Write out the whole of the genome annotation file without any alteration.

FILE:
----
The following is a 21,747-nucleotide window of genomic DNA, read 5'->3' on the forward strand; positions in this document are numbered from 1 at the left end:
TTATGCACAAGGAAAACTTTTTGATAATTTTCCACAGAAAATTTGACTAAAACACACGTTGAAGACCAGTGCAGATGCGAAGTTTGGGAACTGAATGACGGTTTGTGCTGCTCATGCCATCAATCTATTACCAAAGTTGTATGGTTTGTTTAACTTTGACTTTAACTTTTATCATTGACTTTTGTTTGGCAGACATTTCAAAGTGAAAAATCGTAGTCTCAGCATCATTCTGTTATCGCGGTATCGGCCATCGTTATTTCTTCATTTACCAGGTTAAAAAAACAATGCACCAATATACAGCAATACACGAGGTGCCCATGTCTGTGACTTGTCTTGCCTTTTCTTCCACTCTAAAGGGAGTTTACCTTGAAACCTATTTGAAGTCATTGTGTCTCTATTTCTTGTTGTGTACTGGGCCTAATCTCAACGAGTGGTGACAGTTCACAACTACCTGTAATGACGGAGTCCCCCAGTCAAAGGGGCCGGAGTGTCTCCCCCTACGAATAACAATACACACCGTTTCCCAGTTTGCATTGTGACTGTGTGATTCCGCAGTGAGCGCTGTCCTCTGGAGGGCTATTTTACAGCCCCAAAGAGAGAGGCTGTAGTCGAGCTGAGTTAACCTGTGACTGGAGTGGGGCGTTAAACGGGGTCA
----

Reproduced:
The following is a 21,747-nucleotide window of genomic DNA, read 5'->3' on the forward strand; positions in this document are numbered from 1 at the left end:
TTATGCACAAGGAAAACTTTTTGATAATTTTCCACAGAAAATTTGACTAAAACACACGTTGAAGACCAGTGCAGATGCGAAGTTTGGGAACTGAATGACGGTTTGTGCTGCTCATGCCATCAATCTATTACCAAAGTTGTATGGTTTGTTTAACTTTGACTTTAACTTTTATCATTGACTTTTGTTTGGCAGACATTTCAAAGTGAAAAATCGTAGTCTCAGCATCATTCTGTTATCGCGGTATCGGCCATCGTTATTTCTTCATTTACCAGGTTAAAAAAACAATGCACCAATATACAGCAATACACGAGGTGCCCATGTCTGTGACTTGTCTTGCCTTTTCTTCCACTCTAAAGGGAGTTTACCTTGAAACCTATTTGAAGTCATTGTGTCTCTATTTCTTGTTGTGTACTGGGCCTAATCTCAACGAGTGGTGACAGTTCACAACTACCTGTAATGACGGAGTCCCCCAGTCAAAGGGGCCGGAGTGTCTCCCCCTACGAATAACAATACACACCGTTTCCCAGTTTGCATTGTGACTGTGTGATTCCGCAGTGAGCGCTGTCCTCTGGAGGGCTATTTTACAGCCCCAAAGAGAGAGGCTGTAGTCGAGCTGAGTTAACCTGTGACTGGAGTGGGGCGTTAAACGGGGTCA